I stood mired in the greyness; the rain searing through my skin with manic ingenuity. The unflinching drizzle brought an unexpected warmth to my frozen skin, and the tingle of sensation was strangely welcome. I shook my jacket with a passive futility, and continued to stare at the lonely figure sketching invisible lines on the uneven slabs beneath him.
Almost 3000 metres up in the Ecuadorian Highlands, a skater of around 13 or 14 was investing this dilapidated basketball court with a new sense of purpose.
His board, which, on first impression appeared better suited to removing spinach from dental cavities, nevertheless allowed a very individual bag of tricks to be performed on it. He was deterred not by the rain, nor the fact that the nose of his board was joined to the main body by a piece of connecting ply, or even that the resulting imbalance gave it the incline of a drag car.
Attempted double flip nosepick on a courtside rock....a kind of ollie with a delayed kick to the nose (producing a decidedly violent shuvit flip of sorts)....boneless 5-0 grind with one leg hopping adjacent like an old man who missed the last bus by a split-second. These tricks were idiosyncracy in its purest form. Calculated in their conecption, yet see-what-happens in their execution. In a word; different!
I started to think loosely on this juxtaposition between cultures, and reflected that skate culture was just another manifestation of a universal constant.
If we step back a little and think about this, it becomes a little clearer. Consider, for example, the Inca culture of the South American Andes. They constructed an advanced society and edifices to match. They did not, however, have a system of writing, and their society was markedly different from that of Ancient Greece, Byzantine or Ming China. They did not build upon these elements, as they did not know much of their existence. In the Eurasian arena, ideas were traded, religions fused and overlapped, and a fairly linear "progression" was entrenched .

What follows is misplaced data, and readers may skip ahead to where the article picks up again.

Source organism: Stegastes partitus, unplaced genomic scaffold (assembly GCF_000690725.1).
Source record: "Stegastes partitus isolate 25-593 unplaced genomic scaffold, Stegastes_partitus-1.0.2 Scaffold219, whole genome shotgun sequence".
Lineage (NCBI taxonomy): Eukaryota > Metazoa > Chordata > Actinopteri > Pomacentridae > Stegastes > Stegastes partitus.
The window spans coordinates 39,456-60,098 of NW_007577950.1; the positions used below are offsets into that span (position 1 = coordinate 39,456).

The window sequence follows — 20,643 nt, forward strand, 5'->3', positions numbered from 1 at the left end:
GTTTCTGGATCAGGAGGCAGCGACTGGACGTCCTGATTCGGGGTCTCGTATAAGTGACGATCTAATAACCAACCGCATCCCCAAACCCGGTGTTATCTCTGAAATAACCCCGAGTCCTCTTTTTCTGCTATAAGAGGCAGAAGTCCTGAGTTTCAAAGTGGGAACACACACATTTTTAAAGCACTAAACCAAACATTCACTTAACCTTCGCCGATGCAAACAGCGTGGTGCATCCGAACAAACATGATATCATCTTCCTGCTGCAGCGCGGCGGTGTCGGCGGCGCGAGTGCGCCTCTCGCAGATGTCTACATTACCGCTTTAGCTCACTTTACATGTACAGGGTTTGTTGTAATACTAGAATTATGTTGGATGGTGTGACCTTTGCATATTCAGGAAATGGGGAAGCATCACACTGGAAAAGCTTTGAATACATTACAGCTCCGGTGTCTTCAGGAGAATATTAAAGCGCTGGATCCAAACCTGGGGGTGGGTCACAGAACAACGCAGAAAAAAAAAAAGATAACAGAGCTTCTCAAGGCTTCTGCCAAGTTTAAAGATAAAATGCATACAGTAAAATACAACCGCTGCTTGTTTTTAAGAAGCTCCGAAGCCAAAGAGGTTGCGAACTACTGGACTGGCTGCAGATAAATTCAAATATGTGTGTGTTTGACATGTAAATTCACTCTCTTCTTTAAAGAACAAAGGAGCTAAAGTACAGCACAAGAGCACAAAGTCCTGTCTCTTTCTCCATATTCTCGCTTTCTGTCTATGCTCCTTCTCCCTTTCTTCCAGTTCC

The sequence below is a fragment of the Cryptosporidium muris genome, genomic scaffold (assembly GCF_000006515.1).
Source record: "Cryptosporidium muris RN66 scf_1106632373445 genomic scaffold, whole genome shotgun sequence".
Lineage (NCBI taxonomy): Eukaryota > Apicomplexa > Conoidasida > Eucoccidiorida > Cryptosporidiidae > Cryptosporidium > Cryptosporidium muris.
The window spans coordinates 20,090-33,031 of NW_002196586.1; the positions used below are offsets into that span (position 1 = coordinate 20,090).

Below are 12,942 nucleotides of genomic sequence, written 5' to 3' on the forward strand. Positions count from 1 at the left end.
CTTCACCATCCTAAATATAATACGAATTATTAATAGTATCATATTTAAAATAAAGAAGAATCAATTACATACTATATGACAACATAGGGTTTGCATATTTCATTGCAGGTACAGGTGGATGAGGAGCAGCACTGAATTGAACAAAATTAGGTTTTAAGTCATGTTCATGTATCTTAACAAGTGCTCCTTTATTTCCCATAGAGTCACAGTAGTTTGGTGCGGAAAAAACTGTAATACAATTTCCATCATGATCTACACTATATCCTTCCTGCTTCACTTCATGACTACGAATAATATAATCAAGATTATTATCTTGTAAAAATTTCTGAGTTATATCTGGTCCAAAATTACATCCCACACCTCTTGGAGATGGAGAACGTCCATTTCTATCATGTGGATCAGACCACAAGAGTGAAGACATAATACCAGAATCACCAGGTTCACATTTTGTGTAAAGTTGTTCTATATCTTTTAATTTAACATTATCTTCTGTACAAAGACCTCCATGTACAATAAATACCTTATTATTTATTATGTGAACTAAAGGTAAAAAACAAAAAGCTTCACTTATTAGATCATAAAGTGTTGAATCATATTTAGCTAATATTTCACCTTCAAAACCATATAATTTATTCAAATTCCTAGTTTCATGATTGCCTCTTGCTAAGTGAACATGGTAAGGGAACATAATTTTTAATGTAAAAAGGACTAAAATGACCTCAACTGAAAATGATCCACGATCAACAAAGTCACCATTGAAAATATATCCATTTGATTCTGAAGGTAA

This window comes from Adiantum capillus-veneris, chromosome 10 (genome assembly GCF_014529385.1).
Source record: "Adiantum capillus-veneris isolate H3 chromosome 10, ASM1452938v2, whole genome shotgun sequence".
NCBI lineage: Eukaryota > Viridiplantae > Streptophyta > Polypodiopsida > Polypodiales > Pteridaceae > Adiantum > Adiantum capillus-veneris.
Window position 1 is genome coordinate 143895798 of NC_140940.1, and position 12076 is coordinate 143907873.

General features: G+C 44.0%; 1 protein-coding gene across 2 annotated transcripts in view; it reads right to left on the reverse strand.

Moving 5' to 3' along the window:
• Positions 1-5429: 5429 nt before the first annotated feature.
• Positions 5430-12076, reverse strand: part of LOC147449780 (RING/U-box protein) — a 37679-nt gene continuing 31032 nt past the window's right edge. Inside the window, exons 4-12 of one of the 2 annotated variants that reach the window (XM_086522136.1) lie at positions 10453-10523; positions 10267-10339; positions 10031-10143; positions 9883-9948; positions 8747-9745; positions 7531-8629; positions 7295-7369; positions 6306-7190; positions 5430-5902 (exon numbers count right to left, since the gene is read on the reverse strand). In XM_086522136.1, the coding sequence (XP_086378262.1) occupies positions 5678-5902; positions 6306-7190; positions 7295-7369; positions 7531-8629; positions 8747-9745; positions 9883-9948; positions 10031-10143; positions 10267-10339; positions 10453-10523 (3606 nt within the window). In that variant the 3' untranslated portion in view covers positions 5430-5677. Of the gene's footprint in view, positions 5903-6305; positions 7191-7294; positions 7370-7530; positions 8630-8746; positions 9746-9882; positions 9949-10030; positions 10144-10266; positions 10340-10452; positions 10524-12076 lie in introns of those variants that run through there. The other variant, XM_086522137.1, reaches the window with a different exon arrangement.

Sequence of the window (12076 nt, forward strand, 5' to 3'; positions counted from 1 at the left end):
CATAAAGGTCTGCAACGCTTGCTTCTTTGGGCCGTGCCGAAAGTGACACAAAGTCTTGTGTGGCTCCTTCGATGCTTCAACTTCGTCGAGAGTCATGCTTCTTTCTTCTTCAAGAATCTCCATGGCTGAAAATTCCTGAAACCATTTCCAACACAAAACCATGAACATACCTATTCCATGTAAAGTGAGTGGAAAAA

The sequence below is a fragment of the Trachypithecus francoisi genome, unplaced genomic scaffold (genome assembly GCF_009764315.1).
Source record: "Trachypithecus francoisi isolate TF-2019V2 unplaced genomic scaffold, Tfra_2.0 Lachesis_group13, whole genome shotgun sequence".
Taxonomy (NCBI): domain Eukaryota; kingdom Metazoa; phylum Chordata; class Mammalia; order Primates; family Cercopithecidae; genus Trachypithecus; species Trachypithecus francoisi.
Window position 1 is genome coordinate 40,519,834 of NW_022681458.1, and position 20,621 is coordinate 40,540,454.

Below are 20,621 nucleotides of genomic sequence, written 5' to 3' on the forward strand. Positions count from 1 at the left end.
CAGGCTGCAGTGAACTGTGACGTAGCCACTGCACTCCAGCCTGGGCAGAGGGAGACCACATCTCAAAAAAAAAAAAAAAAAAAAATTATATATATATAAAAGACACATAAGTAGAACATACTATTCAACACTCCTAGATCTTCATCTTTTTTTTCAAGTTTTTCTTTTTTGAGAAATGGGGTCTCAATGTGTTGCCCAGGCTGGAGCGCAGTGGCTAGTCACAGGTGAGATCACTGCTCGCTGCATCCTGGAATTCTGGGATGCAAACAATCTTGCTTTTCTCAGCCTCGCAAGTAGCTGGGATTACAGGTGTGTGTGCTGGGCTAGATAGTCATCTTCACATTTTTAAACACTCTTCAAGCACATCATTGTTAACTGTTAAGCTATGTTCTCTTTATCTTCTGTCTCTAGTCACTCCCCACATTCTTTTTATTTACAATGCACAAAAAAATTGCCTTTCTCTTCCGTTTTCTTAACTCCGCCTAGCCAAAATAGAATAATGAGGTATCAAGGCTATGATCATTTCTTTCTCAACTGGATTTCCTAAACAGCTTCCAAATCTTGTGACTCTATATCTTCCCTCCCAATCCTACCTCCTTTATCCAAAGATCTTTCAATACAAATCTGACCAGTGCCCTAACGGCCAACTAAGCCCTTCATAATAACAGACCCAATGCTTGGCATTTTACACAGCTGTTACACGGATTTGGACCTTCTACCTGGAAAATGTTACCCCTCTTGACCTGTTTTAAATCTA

This idea of linear advancement does not, for me, carry the admiration of what we have acheived so far, but rather a concern of what we have failed to achieve! What have we missed?
To scale down again, we just have to look at our skate culture in the ´developed´ world to see how the vast majority follow well-worn trails. The massive media influence we are subjected to, leaves us with little room for independent thought. I am so over-exposed to 360 flips that my skin glows in the dark. In this remote part of Ecuador, there are no skate magazines, skate shops pushing products or trick-trick-trick-homie pose handrail videos. Tricks and styles therefore expand and evolve in their own direction, sequestered from what we see as normal, or average. There´s not much inter-spot travel, and each town has it´s own style and set of tricks. I am serious!
Everyone in Baños (another highland town) is crazy about freestlye skateboarding, whilst the Riobabambans from the next town just can´t get enough of 50-50-jump of your board while it´s still grinding-back on-180 out. Nobody knows who Chad Muska is, and there is a distinct lack of assholes who bite your style because it´s not modern enough or because they see you as somehow inferior. The whole concept is patas arriba, and it reminds me of why I started skating.
Watching this kid, I reaffirmed my commitment there and then to keep travelling, keep growing and building and never taking anything for status quo just because it´s in Transworld Magazine. I wish more people would swap their nollie crooks for a plane ticket and see what they can discover.
I walked up to the skater and introduced myself as Paul Rodriguez and he didn´t bat an eye.